GPS IIF satellite successfully launched from Cape Canaveral

0
157

The GPS constellation is healthy, stable and robust with two GPS IIAs, 12 GPS IIRs, seven GPS IIR-Ms, and 10 GPS IIF satellites on orbit providing precise global positioning, navigation, and timing services to users around the globe.
The U.S. Air Force successfully launched its 11th and next-to-last Boeing-built Global Positioning System GPS IIF series satellite aboard a United Launch Alliance Atlas V 401 launch vehicle from Space Launch Complex 41, Cape Canaveral Air Force Station, Fla. at 12:13 p.m. EDT (9:13 a.m. PDT).
“The successful outcome of today’s mission is due to the tremendous commitment of a world class team focused on mission success,” said Col. Steve Whitney, director of the Space and Missile Systems Center’s Global Positioning Systems Directorate. “I am pleased to say it’s truly an honor and privilege to be part of a mission that plays such a critical role in our nation’s infrastructure. To the men and women of SMC, the 45th, 50th, 310th Space Wings, Boeing, United Launch Alliance, The Aerospace Corporation, GPS IIF and the Atlas V launch teams, thank you!”
GPS IIF satellites provide improved signals to support both the warfighter and the growing civilian needs of a global economy. Featuring a new operational third civil signal – L5 – that benefits commercial aviation and safety-of-life applications, the GPS IIF series provides improved accuracy through advanced atomic clocks, a longer design life than previous GPS satellites on orbit.

The GPS constellation is healthy, stable and robust with two GPS IIAs, 12 GPS IIRs, seven GPS IIR-Ms, and 10 GPS IIF satellites on orbit providing precise global positioning, navigation, and timing services to users around the globe.
45th Space Wing supports Air Force GPS IIF-11 launch aboard an Atlas VThe 45th Space Wing supported the U.S. Air Force’s eleventh launch of Boeing-built Global Positioning System IIF satellite aboard a United Launch Alliance Atlas V from Space Launch Complex 41, here Oct. 31 at 12:13 p.m. EDT.
“As the nation’s premier gateway to space, we are proud to be part of the team providing GPS and its capabilities to the world,” said Brig. Gen. Wayne Monteith, 45th SW commander, who served as the Launch Decision Authority. “GPS IIF-11 was the 16th launch this year for the wing. Our team diligently prepared for this important mission through a series of rigorous rehearsals, readiness reviews and pre-operational checkouts. Together, with the Space and Missile Systems Center and our industry partners, we make up one team delivering assured space launch and combat capabilities for the nation.”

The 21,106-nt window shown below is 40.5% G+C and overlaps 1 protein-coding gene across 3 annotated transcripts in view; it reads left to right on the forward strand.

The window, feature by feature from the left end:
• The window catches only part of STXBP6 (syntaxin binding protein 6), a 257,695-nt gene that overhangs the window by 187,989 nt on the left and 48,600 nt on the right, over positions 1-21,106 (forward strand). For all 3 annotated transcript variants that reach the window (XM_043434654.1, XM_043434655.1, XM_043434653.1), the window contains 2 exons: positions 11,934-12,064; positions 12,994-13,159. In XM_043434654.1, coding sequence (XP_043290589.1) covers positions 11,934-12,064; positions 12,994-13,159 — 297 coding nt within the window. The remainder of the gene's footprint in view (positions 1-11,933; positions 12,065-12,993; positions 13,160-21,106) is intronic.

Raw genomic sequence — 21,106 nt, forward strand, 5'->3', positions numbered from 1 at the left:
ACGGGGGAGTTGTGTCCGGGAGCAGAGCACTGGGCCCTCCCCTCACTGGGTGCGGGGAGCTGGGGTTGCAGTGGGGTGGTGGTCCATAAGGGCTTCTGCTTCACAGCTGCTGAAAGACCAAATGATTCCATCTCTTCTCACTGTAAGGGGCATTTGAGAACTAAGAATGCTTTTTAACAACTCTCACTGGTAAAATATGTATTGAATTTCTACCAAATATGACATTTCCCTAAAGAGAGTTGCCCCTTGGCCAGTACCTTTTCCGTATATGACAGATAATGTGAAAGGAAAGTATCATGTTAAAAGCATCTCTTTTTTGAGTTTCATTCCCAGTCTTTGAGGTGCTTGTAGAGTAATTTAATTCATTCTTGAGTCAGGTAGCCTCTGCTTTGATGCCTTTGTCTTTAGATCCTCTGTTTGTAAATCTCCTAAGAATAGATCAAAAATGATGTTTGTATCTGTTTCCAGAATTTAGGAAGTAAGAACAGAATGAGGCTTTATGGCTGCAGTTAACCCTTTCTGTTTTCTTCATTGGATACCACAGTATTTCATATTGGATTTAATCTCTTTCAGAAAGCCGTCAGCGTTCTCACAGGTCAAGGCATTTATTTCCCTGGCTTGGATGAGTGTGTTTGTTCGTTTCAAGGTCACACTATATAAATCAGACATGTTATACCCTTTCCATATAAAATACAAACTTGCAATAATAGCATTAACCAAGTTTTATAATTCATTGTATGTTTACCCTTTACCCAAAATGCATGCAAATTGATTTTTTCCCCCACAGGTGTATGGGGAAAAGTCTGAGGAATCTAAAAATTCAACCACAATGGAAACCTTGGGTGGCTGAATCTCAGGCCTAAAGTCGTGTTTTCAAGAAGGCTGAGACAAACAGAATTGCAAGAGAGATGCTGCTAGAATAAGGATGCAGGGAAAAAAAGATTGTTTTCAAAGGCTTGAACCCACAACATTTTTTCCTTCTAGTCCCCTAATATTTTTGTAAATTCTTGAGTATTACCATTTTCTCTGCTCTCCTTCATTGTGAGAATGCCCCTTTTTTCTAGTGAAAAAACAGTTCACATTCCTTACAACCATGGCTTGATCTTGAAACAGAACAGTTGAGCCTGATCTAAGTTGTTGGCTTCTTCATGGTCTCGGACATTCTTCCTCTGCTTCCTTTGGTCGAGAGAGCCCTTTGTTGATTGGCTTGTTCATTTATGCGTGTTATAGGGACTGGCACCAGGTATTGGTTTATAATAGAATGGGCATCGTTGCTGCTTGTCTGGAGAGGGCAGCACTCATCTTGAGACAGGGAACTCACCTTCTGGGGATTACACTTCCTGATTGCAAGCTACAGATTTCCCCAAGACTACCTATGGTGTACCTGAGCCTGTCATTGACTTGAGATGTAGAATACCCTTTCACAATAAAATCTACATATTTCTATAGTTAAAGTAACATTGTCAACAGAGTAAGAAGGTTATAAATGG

The integrated team is currently preparing GPS IIF-12, the last model of the series, for launch in early 2016. An Airmen-led processing team at Cape Canaveral Air Force Station, Fla., has processed very launch of the series since GPS IIF-1 launched here in May 2010.
“The GPS IIF satellites play a key role in our modernization effort to provide new space-based capabilities for users around the globe and for decades to come,” said Lt. Gen. Samuel Greaves, Space and Missile Systems Center commander and Air Force Program Officer for Space. “The successful outcome of today’s mission is due to the tremendous commitment of a world class team focused on mission success.”
According to SMC, the GPS constellation is healthy, stable and robust with two GPS IIAs, 12 GPS IIRs, seven GPS IIR-Ms, and 10 GPS IIF satellites on orbit providing precise global positioning, navigation, and timing services to users around the globe.
American taxpayers fund the GPS enterprise operated by the U.S. Air Force. GPS, originally designed for the military user, has become a global utility depended upon by more than two billion GPS users worldwide.
Even the 45th SW personnel rely on GPS satellites currently on orbit to track most missions they launch from the Eastern Range at CCAFS.